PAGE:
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New Queensland mental health legislation passes

19 Feb 2016

New Queensland Mental Health legislation passes

The Queensland Mental Health Commission has welcomed the passing of new mental health legislation through the Queensland Parliament.

The new mental health legislation represents a leap forward in improving and maintaining the health and wellbeing of Queenslanders with a mental illness.

Commissioner Dr Lesley van Schoubroeck today congratulated the Government and the Opposition on progressing new legislation and for including a range of mechanisms that respect the rights of consumers and their families.

“The challenge remains to ensure that sufficient resources are allocated to empower people with lived experience to exercise the rights this new legislation will provide," she said.

"Development of legislation that balances the rights of people with mental illness while providing for their involuntary treatment is necessarily complex.

"Consultation and drafting of this new legislation has taken over two years, but the time spent ensuring people with mental illness are at all times provided with least restrictive and recovery-oriented treatment and care, has resulted in a better outcome."

A new addition to the legislation is the better use of advance health directives as a way for patients to give directions about their care should they become unable to give consent to treatment.

This reform is consistent with the human rights approach to treatment and care, enabling patients to have their wishes recognised and taken into account formalised under legislation.

Dr van Schoubroeck said: "It will be important for all aspects of implementation to reflect the principles of the legislation, including taking into consideration the person's wishes and preferences, involving family members, and respecting the cultural needs of Aboriginal and Torres Strait Islander peoples and people from multicultural backgrounds."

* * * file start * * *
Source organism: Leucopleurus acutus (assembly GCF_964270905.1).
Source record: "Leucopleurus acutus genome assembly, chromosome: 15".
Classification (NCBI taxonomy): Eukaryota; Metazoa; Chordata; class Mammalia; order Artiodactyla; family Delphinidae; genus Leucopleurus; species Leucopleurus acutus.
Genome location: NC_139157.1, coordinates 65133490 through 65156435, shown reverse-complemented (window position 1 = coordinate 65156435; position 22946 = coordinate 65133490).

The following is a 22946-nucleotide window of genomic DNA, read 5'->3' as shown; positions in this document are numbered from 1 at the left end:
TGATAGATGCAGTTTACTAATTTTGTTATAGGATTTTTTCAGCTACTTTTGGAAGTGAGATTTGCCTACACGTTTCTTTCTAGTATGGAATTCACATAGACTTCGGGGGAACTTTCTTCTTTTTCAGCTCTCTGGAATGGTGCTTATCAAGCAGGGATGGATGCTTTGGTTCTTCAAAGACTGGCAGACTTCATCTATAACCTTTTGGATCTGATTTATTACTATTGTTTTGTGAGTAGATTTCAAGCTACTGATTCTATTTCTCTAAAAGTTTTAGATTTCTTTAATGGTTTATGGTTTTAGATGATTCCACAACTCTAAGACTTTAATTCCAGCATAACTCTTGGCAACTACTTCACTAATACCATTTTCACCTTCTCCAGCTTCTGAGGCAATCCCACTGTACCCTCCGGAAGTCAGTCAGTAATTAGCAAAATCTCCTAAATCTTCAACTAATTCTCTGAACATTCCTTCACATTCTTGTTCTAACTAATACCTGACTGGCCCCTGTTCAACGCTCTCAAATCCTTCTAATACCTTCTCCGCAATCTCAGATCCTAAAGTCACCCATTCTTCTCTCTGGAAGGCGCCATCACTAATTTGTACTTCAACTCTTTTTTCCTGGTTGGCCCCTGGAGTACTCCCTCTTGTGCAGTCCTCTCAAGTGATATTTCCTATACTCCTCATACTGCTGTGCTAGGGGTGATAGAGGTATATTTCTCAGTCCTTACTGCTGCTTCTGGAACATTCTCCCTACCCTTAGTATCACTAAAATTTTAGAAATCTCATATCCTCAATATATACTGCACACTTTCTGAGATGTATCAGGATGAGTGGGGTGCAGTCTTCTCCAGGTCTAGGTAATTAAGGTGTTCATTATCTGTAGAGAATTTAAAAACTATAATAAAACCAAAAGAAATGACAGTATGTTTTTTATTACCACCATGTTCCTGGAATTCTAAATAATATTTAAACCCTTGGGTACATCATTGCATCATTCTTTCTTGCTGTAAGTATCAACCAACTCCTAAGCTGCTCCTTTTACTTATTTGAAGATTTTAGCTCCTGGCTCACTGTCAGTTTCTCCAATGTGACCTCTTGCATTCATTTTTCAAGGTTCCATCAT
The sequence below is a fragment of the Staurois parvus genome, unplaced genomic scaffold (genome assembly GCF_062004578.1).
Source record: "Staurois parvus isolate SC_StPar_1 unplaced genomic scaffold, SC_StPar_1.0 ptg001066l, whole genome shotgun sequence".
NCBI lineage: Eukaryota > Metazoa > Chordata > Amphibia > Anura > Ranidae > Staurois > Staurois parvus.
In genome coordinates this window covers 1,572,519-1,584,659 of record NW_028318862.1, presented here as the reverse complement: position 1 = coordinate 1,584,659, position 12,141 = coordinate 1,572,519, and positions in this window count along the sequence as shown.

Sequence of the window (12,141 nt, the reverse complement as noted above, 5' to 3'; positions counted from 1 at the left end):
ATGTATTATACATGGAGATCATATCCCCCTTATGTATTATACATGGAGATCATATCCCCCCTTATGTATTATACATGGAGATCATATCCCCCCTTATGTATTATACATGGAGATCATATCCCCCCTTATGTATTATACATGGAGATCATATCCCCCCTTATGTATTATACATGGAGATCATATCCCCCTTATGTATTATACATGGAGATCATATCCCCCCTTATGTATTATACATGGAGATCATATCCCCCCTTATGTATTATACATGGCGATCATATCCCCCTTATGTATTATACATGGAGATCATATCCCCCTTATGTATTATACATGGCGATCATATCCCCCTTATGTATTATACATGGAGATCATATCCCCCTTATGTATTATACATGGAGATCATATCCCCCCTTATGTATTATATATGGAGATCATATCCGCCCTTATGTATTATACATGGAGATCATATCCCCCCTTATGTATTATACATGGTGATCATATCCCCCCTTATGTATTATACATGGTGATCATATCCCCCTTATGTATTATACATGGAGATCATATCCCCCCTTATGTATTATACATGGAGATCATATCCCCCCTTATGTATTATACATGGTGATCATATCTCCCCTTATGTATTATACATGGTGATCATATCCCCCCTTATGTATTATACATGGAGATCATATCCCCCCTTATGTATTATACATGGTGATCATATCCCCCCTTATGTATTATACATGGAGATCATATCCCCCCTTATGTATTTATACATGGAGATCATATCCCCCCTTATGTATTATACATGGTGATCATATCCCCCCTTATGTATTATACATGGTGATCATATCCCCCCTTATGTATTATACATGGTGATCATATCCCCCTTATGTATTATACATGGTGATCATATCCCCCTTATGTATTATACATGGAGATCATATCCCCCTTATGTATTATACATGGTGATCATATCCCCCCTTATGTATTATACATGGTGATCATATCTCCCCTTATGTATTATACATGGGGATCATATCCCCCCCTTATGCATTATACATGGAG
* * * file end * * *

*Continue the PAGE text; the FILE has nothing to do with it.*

She noted that when deciding the nature and extent of treatment and care a doctor must have regard to the views, wishes and preferences of the patient including in an advance health directive, but that the advance health directive is not binding and treating teams are able to over-ride a patient’s direction if clinically necessary.

Dr van Schoubroeck said the Commission supported in-principle the legislation’s proposal
to establish Independent Patient Rights Advisers to educate and support patients, families
and carers about their rights.

"While this is an improvement on the provisions outlined in the consultation draft Bill, there is a need to ensure that the role is able to operate in a way that is perceived as independent and able to reflect the principles in the legislation."

She said the Commission looked forward to being part of the effective implementation of the legislation.